Alignment of interest is an evergreen topic in private equity – and currently a big talking point once again. At the top end of the market, where the largest LBO firms have excelled at raising multi-billion investment funds, management fees as a percentage of committed capital have swelled to unprecedented levels. They can make the recipients very rich indeed. Carried interest on generated profits will make them even richer, but if carry doesn't materialise because the fund fails to perform, the fees will still compensate the general partners handsomely. This isn't good for us, the investors say, and lament that general partners now have less incentive to make money for their clients than they used to.

Fee inflation, in theory at least, is also putting pressure on the alignment of interest between GPs and the management teams of portfolio companies. If maximising the value of the underlying businesses in order to maximise carry is a less important driver of the general partner's bottom line, management teams participating in MBOs might find that the GP's views on how to best run the company might differ from their own. Say a portfolio company experiences problems: a GP craving carry, everything else being equal, will stand shoulder-to-shoulder with the executive team and give it their all to turn the company around. A general partner already earning millions in management fees might be willing to cut losses sooner.

Both limited partners and portfolio company managers therefore have good reasons for wanting to see an overhaul of fund economics. So far the market mechanism has failed to force any change: with demand for big funds at a peak until recently, GPs were able to dictate terms. Now that the pendulum appears to be swinging away from mega-deals, demand may slow. But even if fundraising becomes harder, it is by no means a certainty that next-generation mega-funds will be offered with a radically different fee structure. It wouldn't be the first time that private equity's to-die-for business model would prove resistant to change.

If fees do hold firm, investors determined to stay active in the asset class will have no choice but to pay up. Unless, that is, they have the skill and confidence to go around the middle man: instead of buying private companies through funds, institutions may choose to buy them directly.

This isn't as far-fetched as it may seem: direct co-investment in sponsor-led buyouts is popular with many LPs, not least because the cost of making a co-investment is typically lower than the cost of investing via the fund. A handful of LPs such as Canada's Teachers' Private Capital and Dubai International Capital in the UAE have already gone a step further and are buying companies outright. And if it's appropriate to describe this as a trend, the recent arrival of the so-called sovereign wealth funds (see p. 66) could accelerate it further. Given the enormous amounts of capital these increasingly active vehicles are looking to deploy, even the largest buyout funds would struggle to give them meaningful allocations. More importantly still, the fees they can save by going direct will buy plenty of investment talent. Combine this with the lower cost of capital the sovereigns enjoy, and it is easy to see how they could soon provide serious and regular competition for LBO firms.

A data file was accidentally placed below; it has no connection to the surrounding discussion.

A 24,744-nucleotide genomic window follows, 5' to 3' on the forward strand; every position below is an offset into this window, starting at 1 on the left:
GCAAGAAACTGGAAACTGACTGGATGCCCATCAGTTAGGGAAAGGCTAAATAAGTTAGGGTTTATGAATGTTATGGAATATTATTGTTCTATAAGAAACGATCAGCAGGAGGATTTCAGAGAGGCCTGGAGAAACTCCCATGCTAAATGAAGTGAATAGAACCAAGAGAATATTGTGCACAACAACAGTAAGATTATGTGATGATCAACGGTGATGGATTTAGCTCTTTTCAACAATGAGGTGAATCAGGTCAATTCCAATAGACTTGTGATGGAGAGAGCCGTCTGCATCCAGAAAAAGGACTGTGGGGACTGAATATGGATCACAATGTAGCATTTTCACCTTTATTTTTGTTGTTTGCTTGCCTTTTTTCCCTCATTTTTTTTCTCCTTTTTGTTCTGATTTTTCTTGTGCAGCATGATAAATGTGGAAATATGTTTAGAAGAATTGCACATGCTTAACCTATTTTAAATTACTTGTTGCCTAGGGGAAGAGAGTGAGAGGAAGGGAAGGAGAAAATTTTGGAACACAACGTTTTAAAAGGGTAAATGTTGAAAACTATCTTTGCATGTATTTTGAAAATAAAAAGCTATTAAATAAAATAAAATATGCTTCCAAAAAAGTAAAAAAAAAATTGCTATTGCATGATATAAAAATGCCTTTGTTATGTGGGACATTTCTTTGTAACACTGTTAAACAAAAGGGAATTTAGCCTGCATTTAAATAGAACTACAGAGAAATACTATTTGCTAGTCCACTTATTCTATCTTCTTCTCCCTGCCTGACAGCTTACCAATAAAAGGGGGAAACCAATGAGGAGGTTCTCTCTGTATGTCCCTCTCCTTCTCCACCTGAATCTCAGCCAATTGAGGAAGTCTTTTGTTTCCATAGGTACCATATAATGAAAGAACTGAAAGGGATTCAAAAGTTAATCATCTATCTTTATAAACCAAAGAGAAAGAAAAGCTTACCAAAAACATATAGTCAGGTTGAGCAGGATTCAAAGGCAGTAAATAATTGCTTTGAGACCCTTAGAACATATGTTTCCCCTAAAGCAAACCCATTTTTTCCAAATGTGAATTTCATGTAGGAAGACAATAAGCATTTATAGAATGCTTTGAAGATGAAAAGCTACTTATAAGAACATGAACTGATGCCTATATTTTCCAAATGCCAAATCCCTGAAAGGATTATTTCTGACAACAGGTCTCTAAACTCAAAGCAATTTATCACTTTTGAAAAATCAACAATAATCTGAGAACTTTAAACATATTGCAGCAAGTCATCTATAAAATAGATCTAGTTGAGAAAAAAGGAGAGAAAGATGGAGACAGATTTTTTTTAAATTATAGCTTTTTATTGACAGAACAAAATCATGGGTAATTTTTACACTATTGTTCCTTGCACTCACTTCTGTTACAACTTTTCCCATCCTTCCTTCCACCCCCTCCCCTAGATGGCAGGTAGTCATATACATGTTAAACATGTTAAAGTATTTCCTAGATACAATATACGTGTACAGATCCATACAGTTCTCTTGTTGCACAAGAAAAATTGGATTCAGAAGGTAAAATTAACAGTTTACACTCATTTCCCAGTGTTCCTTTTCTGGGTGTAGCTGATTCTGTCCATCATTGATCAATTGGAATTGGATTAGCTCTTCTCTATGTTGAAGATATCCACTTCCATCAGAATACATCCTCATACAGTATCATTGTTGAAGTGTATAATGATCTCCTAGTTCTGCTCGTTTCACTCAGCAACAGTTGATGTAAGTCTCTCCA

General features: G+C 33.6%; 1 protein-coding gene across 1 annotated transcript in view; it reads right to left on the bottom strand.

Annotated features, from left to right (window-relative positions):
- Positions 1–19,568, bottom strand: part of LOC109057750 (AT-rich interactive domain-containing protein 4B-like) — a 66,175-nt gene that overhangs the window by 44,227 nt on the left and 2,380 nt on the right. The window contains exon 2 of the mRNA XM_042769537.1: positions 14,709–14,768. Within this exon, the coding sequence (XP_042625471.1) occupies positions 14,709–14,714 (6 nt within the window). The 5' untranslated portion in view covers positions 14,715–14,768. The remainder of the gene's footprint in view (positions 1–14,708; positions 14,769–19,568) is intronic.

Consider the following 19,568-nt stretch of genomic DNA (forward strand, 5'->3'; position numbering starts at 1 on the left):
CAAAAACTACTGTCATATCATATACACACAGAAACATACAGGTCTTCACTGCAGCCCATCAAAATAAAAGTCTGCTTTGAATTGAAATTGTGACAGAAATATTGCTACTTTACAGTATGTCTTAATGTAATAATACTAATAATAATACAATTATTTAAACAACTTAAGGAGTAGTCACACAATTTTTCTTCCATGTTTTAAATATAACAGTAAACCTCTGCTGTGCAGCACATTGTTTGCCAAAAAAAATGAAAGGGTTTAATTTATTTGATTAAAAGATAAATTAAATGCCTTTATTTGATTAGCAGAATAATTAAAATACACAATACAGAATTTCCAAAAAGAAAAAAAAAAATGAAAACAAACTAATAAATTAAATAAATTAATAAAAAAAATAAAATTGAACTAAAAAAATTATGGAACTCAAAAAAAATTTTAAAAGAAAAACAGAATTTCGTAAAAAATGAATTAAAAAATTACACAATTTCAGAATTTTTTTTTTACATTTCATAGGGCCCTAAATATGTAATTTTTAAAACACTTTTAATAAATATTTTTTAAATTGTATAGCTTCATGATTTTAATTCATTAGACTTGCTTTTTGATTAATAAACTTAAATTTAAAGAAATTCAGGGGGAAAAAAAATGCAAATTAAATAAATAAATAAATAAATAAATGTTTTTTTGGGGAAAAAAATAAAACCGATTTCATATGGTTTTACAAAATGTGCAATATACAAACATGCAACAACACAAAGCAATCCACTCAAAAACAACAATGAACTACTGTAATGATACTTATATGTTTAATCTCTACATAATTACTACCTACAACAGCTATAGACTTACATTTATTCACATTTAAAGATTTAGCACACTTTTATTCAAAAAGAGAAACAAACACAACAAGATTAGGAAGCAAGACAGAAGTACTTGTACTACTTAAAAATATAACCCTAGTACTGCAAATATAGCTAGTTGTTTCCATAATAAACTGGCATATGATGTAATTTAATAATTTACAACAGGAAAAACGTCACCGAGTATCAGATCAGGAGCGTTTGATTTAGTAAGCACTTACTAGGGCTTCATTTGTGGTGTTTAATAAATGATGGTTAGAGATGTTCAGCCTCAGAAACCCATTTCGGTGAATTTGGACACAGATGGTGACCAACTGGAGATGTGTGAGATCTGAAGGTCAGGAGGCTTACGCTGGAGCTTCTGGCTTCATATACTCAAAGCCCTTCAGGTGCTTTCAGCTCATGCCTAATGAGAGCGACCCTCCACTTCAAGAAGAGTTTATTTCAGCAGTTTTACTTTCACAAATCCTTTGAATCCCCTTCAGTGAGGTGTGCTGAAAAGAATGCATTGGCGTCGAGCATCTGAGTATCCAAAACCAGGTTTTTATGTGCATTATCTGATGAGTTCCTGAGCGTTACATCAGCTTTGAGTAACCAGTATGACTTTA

What about those corporate executives keen to buy the businesses they run and then set the agenda as they see fit – could they do without private equity as well? On the face of it, depending on the size of the businesses in question, this may seem less plausible. Then again, consider this: a London-based fund placement specialist told me recently that not one but two corporate management teams had approached him with the following idea: to finance a buyout, could he not help them round up equity capital from a syndicate of institutions directly – without getting a private equity fund involved?

Intriguing as this concept may be, there are many reasons why it won't change the nature of the asset class. GP disintermediation will happen on occasion, but there is no way the private equity business model that has worked so well for so long will soon be redundant because of these developments. Nevertheless, to state the obvious: general partners in charge of big funds will still need investors and managers to want to work with them. To make sure of that, it beholds the general partners to keep interests aligned.